As the novel coronavirus continues to spread around the globe, people are focused on stopping the spread of germs through largescale quarantines and everyday best practices such as hand washing. But limiting the spread of infectious diseases might also require a rethinking of the tech we use — and touch — every day.
Thomas Jungbauer, professor of strategy and business economics at the SC Johnson College of Business at Cornell University, studies tech firms, entrepreneurship and the economy. He says smartphones can be a serious contributor to the spread of germs, undermining even handwashing, and that the threat of infectious disease outbreaks may force us to rethink our relationship technology — opening up a new landscape for tech innovation.
"People are constantly informed that not touching one’s face and washing hands are two of the most important things to do during this outbreak. Heavy cell phone use is undermining both.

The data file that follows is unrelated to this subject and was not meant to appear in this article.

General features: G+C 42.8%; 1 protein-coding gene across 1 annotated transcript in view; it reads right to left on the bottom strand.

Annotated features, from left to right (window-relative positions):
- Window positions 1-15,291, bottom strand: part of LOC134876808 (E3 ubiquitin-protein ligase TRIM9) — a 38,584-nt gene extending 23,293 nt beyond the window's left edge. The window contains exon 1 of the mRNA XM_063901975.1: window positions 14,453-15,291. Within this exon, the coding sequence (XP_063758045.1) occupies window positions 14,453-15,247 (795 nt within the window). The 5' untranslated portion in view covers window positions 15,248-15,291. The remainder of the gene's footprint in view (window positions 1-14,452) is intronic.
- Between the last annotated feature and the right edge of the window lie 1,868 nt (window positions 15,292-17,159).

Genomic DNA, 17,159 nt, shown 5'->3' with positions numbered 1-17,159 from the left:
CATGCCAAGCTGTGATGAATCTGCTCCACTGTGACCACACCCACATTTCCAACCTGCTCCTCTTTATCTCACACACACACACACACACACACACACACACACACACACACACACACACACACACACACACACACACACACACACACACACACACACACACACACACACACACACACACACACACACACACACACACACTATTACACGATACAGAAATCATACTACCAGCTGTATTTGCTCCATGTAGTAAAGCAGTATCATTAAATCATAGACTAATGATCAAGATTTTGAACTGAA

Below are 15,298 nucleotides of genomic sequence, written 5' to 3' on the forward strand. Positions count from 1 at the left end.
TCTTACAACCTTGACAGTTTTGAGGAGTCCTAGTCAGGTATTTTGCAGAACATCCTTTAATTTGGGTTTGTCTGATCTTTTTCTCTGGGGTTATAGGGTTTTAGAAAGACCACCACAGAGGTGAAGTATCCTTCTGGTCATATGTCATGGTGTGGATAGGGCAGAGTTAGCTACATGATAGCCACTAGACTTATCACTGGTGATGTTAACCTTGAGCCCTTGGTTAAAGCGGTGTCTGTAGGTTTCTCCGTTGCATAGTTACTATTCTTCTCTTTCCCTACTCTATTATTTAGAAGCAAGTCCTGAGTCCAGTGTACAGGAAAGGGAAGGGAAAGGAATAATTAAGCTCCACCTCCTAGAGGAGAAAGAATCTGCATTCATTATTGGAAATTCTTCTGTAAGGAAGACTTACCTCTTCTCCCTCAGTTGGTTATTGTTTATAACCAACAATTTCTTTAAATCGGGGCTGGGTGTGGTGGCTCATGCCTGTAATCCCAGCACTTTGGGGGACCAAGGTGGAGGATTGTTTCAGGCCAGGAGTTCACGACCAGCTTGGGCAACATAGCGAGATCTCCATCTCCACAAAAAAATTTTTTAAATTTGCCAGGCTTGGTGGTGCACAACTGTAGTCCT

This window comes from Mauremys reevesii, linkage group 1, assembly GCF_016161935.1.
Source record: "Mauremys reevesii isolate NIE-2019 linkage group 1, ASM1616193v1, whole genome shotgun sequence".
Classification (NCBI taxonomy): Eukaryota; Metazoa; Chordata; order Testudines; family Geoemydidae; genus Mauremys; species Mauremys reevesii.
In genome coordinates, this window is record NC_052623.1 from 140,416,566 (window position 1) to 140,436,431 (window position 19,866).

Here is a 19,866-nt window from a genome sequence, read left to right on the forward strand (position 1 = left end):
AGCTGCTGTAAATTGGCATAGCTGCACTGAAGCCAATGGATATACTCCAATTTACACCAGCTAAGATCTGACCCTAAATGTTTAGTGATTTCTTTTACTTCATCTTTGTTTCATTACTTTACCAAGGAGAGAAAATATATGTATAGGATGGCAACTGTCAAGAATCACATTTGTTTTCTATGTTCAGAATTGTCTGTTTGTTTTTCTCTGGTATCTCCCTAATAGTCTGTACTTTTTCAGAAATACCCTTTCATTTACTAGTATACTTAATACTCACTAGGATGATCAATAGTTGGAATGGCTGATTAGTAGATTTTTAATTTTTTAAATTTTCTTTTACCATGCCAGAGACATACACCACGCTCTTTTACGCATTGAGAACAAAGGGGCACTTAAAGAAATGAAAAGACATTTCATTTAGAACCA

"People are outside, interacting with others, possibly getting the virus on their hands. Then they touch their phone over and over. At some point they come home or to their office, and prudently wash their hands. But they typically do not wash their phones which they then press multiple times a day against their face close to mouth, eyes and ears.
"Mobile phones may seriously contribute to the spread of germs. This ultimately could force us to rethink our relationship with technology and open the door for new tech innovations and business ventures that better balance our need for connectivity, with our vulnerability to emerging pandemics."